In contrast to the melting pot theory taught in elementary classrooms across the country, famed social scientist Robert Putnam recently released a study that suggests that racial and ethnic diversity may have its drawbacks. Putnam’s findings come from a huge study that compiled 30,000 detailed interviews with subjects from 41 different US cities, the largest study ever on civic engagement.
The results are troubling: the more diverse a community, the less likely its citizens are to engage in civic activities. Cities with greater diversity volunteer less, vote less, and give less to charity than their less-diverse counterparts. The author of “Bowling Alone”, a landmark book published in 2000 that suggested Americans were getting less and involved in civic life, Putnam is no stranger to the subject of social isolation.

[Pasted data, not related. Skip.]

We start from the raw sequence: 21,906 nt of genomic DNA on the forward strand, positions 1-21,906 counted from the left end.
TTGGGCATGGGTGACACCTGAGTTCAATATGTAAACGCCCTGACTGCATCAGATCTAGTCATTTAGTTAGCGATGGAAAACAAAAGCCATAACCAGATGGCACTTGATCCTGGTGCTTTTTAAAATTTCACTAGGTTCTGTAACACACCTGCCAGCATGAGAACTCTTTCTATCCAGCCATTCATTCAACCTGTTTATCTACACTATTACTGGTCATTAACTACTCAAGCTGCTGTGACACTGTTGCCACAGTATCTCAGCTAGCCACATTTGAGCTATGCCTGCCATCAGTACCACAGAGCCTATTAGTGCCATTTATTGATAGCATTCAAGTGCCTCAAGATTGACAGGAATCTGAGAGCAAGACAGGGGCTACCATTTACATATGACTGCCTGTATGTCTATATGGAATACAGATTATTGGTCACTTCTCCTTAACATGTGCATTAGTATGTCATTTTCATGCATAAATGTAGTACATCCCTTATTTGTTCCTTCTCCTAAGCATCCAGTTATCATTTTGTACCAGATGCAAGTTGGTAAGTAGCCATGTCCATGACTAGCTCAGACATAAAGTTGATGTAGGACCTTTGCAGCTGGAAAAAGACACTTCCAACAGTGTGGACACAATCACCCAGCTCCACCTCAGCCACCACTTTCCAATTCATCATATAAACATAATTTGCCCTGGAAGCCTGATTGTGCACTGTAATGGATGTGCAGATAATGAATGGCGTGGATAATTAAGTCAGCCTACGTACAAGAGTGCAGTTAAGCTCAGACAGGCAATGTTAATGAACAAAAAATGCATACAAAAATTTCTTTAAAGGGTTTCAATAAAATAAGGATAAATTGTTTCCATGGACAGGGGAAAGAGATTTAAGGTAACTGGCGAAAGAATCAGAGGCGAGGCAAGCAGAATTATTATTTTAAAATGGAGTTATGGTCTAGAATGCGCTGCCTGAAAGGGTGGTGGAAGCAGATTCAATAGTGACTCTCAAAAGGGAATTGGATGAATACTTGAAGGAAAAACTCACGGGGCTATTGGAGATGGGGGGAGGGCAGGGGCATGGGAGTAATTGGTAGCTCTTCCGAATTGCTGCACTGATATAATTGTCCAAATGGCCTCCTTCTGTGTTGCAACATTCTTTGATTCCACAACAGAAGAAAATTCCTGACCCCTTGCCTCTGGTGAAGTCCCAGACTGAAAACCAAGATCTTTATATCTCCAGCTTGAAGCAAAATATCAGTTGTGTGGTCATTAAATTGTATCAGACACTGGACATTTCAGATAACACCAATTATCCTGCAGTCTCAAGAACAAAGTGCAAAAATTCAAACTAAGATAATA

Researchers looking to refute the study are not likely to find holes in Putnam’s data. The author, well-known for his liberal and progressive views, conducted a rigorous examination on his study. He spent a period of over five years re-examining his own conclusions after initially realizing the “inconvenient truth” he was about to release.
In summarizing his findings, Putnam notes that people tend to “hunker down” and withdraw from their neighbors. He even found that tensions are high between members of the same ethnic group. Conservative think tanks have been quick to latch on to Putnam’s research, suggesting that the study proves the negative implications of lax immigration laws.
Putnam disagrees with such views, suggesting that a more diverse America is inevitable, not to mention valuable.